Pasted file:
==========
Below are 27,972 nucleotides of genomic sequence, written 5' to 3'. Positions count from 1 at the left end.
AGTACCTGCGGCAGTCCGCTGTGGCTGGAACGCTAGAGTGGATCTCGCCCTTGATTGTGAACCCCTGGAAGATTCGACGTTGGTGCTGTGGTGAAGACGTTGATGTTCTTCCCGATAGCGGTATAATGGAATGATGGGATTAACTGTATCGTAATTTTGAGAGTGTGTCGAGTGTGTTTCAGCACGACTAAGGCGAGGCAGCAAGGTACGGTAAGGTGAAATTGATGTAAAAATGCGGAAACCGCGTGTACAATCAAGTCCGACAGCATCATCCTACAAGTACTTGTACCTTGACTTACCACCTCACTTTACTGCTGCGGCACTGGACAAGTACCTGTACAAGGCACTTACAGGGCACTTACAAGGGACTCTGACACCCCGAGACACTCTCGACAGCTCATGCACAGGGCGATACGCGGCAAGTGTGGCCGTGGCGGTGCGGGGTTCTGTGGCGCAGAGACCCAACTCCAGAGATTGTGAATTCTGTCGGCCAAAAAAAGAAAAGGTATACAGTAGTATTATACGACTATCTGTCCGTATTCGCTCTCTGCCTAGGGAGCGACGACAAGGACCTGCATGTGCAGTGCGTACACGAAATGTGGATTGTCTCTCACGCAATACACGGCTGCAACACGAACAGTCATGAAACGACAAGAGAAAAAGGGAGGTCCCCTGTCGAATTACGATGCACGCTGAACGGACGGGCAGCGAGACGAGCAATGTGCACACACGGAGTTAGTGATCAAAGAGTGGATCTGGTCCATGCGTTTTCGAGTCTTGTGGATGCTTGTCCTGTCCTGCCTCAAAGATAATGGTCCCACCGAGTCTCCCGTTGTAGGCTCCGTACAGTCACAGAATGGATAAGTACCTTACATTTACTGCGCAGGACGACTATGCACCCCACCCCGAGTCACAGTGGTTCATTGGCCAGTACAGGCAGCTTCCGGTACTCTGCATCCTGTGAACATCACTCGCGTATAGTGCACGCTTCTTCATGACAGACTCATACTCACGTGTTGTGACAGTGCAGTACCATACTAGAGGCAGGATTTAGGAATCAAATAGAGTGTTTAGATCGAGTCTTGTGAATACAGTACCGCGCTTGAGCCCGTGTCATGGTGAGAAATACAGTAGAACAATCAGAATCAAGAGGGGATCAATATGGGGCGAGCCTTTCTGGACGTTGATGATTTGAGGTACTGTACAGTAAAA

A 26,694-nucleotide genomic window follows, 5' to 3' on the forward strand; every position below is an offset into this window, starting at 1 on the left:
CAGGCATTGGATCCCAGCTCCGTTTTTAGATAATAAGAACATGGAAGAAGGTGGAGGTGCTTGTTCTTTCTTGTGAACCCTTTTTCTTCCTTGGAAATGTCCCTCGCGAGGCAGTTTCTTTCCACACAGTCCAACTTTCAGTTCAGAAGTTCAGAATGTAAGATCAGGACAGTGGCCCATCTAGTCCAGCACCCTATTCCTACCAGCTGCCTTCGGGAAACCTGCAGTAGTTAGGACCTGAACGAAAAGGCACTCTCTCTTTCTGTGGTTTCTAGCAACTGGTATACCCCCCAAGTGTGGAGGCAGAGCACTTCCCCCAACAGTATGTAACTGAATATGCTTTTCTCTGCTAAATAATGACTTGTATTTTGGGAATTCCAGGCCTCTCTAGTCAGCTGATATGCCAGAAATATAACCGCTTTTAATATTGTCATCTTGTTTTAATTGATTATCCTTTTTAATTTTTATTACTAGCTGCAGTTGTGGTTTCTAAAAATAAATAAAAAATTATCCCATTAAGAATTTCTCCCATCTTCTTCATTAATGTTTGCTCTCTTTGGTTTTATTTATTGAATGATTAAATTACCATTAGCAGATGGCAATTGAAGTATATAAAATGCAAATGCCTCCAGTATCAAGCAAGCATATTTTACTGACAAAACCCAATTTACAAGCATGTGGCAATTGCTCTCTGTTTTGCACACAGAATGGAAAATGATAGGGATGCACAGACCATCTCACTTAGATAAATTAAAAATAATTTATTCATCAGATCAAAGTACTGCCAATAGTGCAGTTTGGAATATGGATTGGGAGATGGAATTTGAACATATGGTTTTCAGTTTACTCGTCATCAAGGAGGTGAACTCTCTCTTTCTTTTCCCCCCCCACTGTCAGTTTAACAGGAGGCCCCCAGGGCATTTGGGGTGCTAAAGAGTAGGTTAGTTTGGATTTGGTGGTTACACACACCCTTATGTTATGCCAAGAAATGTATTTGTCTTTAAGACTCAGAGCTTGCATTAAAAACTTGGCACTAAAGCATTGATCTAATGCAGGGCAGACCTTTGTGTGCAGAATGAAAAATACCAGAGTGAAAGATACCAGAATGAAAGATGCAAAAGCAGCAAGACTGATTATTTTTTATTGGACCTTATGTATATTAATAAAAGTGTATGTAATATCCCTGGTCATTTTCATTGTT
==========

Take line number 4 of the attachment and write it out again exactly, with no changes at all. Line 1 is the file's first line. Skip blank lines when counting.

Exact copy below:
CAGGCATTGGATCCCAGCTCCGTTTTTAGATAATAAGAACATGGAAGAAGGTGGAGGTGCTTGTTCTTTCTTGTGAACCCTTTTTCTTCCTTGGAAATGTCCCTCGCGAGGCAGTTTCTTTCCACACAGTCCAACTTTCAGTTCAGAAGTTCAGAATGTAAGATCAGGACAGTGGCCCATCTAGTCCAGCACCCTATTCCTACCAGCTGCCTTCGGGAAACCTGCAGTAGTTAGGACCTGAACGAAAAGGCACTCTCTCTTTCTGTGGTTTCTAGCAACTGGTATACCCCCCAAGTGTGGAGGCAGAGCACTTCCCCCAACAGTATGTAACTGAATATGCTTTTCTCTGCTAAATAATGACTTGTATTTTGGGAATTCCAGGCCTCTCTAGTCAGCTGATATGCCAGAAATATAACCGCTTTTAATATTGTCATCTTGTTTTAATTGATTATCCTTTTTAATTTTTATTACTAGCTGCAGTTGTGGTTTCTAAAAATAAATAAAAAATTATCCCATTAAGAATTTCTCCCATCTTCTTCATTAATGTTTGCTCTCTTTGGTTTTATTTATTGAATGATTAAATTACCATTAGCAGATGGCAATTGAAGTATATAAAATGCAAATGCCTCCAGTATCAAGCAAGCATATTTTACTGACAAAACCCAATTTACAAGCATGTGGCAATTGCTCTCTGTTTTGCACACAGAATGGAAAATGATAGGGATGCACAGACCATCTCACTTAGATAAATTAAAAATAATTTATTCATCAGATCAAAGTACTGCCAATAGTGCAGTTTGGAATATGGATTGGGAGATGGAATTTGAACATATGGTTTTCAGTTTACTCGTCATCAAGGAGGTGAACTCTCTCTTTCTTTTCCCCCCCCACTGTCAGTTTAACAGGAGGCCCCCAGGGCATTTGGGGTGCTAAAGAGTAGGTTAGTTTGGATTTGGTGGTTACACACACCCTTATGTTATGCCAAGAAATGTATTTGTCTTTAAGACTCAGAGCTTGCATTAAAAACTTGGCACTAAAGCATTGATCTAATGCAGGGCAGACCTTTGTGTGCAGAATGAAAAATACCAGAGTGAAAGATACCAGAATGAAAGATGCAAAAGCAGCAAGACTGATTATTTTTTATTGGACCTTATGTATATTAATAAAAGTGTATGTAATATCCCTGGTCATTTTCATTGTT